In this issue of Blood, Mar et al describe the effect of inactivating mutations of the histone methyltransferase (HMT) SETD2 in accelerating leukemia pathogenesis and conferring therapy resistance.1 Mutations of epigenetic regulators are among the commonest lesions in malignancy. These include mutations of HMTs that modify histone tails protruding from the nucleosome. For example, inactivation of EZH2, responsible for histone H3 lysine 27 trimethylation (H3K27me3), a modification associated with gene silencing, occurs in myelodysplasia and acute myeloid leukemia (AML), whereas mutation of KMT2D, responsible for the H3K4me1 modification found at enhancers, is common in lymphoma. These enzymes change the chemical composition of chromatin at gene regulatory sites, affecting transcriptional initiation. By contrast, SETD2 has a role downstream of the transcriptional start site (TSS).
Mutations of SETD2, including truncating mutations, are commonest in clear cell renal carcinoma (∼20%) and are found in 5% to 10% of cases of a wide variety of tumors, including melanoma, bladder, lung, and uterine (www.cbioportal.org). SETD2 mutations were found in 12% of cases of B-cell acute lymphoblastic leukemia, 1% to 2% of cases of B-cell lymphoma, chronic lymphocytic leukemia, and AML, and occasionally cases of myeloproliferative neoplasm. SETD2 is the sole mammalian HMT that catalyzes H3K36 trimethylation (H3K36me3). SETD2 associates with elongating RNA polymerase, creating H3K36me3-modified nucleosomes 3′ to the TSS that serve as docking sites for the FACT histone chaperone and assembly complex. Thus, H3K36me3 methylation by SETD2 and recruitment of tight arrays of nucleosomes prevent the spurious reinitiation of transcription within gene bodies. H3K36me3 also recruits DNMT3B, leading to the dense methylation of gene bodies, which reinforces intragenic silencing.2 In addition, H3K36me3 helps direct the splicing machinery to intron/exon boundaries.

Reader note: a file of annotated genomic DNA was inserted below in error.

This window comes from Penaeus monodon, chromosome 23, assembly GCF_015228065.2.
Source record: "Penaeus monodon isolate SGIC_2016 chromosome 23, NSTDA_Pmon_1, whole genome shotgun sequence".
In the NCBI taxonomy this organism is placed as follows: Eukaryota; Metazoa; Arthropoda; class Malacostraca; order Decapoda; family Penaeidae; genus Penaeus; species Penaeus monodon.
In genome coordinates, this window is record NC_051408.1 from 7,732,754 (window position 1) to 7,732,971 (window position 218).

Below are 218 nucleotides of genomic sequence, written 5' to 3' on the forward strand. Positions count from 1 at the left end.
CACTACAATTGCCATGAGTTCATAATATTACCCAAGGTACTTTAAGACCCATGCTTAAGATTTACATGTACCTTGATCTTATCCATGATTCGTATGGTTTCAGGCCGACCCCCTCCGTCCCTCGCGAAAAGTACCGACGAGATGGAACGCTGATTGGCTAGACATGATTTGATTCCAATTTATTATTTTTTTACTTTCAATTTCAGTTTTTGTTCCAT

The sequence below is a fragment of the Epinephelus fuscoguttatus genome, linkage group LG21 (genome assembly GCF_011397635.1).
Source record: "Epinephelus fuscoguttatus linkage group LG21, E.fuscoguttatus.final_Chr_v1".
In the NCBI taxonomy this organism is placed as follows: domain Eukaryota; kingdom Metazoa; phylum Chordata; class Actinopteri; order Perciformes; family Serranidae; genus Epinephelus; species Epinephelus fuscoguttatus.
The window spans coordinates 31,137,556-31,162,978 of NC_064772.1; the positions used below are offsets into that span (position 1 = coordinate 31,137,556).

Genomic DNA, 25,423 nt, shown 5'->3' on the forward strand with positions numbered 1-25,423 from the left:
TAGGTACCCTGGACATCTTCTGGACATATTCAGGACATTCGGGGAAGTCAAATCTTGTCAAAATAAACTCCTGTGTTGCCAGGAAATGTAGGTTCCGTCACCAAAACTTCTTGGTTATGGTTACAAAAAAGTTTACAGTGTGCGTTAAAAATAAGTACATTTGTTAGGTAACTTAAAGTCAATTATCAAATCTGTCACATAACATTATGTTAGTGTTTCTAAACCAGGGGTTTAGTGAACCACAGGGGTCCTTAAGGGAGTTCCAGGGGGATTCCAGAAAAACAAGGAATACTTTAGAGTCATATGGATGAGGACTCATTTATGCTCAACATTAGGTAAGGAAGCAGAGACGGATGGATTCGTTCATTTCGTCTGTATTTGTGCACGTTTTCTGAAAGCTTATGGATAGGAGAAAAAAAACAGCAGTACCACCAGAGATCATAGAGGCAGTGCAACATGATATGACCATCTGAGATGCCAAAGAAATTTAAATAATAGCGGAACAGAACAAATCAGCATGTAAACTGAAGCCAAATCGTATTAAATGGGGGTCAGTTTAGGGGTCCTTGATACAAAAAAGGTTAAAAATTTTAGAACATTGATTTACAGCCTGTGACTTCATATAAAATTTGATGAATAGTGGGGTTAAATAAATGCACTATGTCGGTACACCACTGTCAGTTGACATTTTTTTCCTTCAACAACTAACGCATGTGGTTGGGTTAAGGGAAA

SETD2 has an important role in DNA repair. The MSH6 protein recognizes H3K36me3, and SETD2 activity is required for base-mismatch repair.3 SETD2 and H3K36me3 are also required for recruitment of RAD51 and LEDGF to double-stranded DNA breaks, promoting repair of active genes by homologous recombination.4 Furthermore, SETD2 depletion/mutation leads to decreased recruitment of DNA replication machinery and replication fork instability. SETD2 also functions outside of the nucleus, methylating tubulin, and loss of SETD2 leads to mitotic abnormalities.5 SETD2 also methylates STAT1 and is important for interferon-mediated antiviral6 and potentially immune surveillance response. In addition, SETD2 can bind and alter p53 activity.
The many functions of SETD2 suggest how its inactivation might contribute to malignancy (see figure). In renal cancer, loss of SETD2 led to depletion of nucleosomes, loss of DNA methylation, aberrant splicing, and abnormal intragenic RNAs. SETD2 mutant renal cancer cell lines are also deficient in DNA repair.7 Previous studies in blood malignancy showed that knockdown of Setd2 in an MLL-fusion AML led to increased tumor cell growth. This was associated with increased expression of mTOR and STAT pathways.8 SETD2 mutations were found in 25% of the rare hepatosplenic γδ T-cell lymphoma (HSTL), and knockdown of SETD2 in HSTL cell lines increased cell growth and altered expression of cell-cycle genes. SETD2 mutation is also found in enteropathy-associated T-cell lymphoma. The predilection of the mutation for these tumors may be explained by the observation from knockout models that SETD2 controls the ratio of γδ vs αβ T cells.9 However, the mechanism by which the depletion of H3K36me3 alters a specific gene and developmental program remains unexplained.